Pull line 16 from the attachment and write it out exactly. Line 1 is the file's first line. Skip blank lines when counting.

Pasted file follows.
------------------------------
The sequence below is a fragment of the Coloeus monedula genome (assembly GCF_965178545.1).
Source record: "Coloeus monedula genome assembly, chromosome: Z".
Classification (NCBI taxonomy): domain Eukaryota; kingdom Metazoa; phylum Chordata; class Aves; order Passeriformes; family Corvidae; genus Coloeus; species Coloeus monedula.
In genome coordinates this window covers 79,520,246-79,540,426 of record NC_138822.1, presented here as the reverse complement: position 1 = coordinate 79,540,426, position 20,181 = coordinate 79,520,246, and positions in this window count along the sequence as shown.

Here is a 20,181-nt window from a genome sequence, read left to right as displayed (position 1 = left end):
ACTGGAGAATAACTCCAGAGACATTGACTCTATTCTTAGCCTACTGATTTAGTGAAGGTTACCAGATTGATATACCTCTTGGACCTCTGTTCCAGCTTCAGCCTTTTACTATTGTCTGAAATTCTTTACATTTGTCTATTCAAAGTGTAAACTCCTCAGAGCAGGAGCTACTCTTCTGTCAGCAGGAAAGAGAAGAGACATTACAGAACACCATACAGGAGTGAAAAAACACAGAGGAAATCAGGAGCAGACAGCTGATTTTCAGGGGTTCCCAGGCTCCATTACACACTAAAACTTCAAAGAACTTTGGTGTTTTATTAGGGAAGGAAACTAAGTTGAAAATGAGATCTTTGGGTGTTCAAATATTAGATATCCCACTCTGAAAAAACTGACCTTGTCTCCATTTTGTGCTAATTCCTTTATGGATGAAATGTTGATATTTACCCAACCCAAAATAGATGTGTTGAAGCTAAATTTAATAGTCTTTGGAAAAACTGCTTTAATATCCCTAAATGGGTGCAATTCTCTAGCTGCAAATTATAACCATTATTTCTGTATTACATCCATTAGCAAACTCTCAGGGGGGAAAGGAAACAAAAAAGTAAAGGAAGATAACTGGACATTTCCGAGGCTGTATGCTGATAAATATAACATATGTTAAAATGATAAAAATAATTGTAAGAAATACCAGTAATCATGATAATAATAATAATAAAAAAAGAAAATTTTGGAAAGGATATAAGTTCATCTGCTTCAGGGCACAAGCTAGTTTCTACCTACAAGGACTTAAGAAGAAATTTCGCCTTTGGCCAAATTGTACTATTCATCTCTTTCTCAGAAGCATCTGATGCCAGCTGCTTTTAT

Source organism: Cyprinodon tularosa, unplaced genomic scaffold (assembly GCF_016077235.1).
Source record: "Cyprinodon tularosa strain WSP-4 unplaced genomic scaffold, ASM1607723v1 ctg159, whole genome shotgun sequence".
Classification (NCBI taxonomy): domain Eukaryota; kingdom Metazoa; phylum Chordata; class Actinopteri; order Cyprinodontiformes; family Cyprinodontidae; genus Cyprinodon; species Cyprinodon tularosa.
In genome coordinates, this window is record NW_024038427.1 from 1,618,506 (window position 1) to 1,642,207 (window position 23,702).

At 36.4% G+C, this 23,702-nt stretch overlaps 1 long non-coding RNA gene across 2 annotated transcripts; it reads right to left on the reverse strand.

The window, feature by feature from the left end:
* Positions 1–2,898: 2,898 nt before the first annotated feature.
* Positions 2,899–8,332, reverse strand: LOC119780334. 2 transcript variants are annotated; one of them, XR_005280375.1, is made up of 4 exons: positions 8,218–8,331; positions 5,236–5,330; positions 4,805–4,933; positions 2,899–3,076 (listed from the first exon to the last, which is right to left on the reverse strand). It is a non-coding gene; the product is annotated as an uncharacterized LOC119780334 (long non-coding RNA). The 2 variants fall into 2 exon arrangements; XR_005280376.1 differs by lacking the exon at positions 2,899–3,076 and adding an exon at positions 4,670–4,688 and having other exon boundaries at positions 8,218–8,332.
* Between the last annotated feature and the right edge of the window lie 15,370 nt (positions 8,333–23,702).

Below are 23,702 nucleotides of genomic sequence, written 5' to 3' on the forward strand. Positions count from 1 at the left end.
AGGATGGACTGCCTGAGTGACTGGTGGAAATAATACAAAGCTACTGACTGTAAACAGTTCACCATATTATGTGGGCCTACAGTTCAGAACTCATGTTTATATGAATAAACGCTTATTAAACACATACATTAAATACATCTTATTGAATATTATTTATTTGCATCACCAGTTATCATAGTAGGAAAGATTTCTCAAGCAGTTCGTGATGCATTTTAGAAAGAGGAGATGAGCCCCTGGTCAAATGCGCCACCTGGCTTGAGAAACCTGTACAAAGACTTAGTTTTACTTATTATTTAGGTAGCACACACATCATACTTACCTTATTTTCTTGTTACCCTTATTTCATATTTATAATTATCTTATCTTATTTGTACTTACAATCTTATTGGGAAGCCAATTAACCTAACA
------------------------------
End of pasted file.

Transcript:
Below are 23,702 nucleotides of genomic sequence, written 5' to 3' on the forward strand. Positions count from 1 at the left end.